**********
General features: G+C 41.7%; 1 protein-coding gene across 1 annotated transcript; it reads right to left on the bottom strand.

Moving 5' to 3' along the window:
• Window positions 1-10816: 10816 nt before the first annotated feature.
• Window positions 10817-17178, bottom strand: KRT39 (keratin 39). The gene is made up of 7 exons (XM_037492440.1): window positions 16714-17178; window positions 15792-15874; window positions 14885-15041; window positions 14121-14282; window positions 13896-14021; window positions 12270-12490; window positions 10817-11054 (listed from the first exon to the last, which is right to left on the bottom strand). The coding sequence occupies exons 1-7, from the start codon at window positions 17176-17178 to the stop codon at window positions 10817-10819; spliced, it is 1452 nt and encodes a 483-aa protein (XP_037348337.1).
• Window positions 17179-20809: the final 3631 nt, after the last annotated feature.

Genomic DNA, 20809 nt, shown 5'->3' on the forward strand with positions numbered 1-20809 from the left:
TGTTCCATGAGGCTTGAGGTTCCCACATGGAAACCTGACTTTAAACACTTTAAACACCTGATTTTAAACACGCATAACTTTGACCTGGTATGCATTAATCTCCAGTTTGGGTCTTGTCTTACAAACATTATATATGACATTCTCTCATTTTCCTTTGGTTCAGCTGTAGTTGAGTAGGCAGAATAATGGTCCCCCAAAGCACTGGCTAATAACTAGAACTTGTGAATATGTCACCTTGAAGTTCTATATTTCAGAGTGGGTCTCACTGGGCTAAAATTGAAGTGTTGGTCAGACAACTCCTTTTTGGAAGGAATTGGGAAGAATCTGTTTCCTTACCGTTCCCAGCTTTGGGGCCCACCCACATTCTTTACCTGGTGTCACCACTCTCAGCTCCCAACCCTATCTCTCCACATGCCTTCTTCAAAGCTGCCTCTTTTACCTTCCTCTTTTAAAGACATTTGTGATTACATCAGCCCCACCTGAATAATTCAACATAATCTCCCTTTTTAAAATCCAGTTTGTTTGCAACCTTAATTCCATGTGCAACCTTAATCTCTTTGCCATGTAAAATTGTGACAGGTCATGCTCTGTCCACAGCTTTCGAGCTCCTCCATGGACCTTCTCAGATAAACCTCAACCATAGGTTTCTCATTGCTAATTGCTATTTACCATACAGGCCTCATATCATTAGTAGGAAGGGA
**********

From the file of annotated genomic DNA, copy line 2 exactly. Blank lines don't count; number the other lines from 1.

Moving 5' to 3' along the window: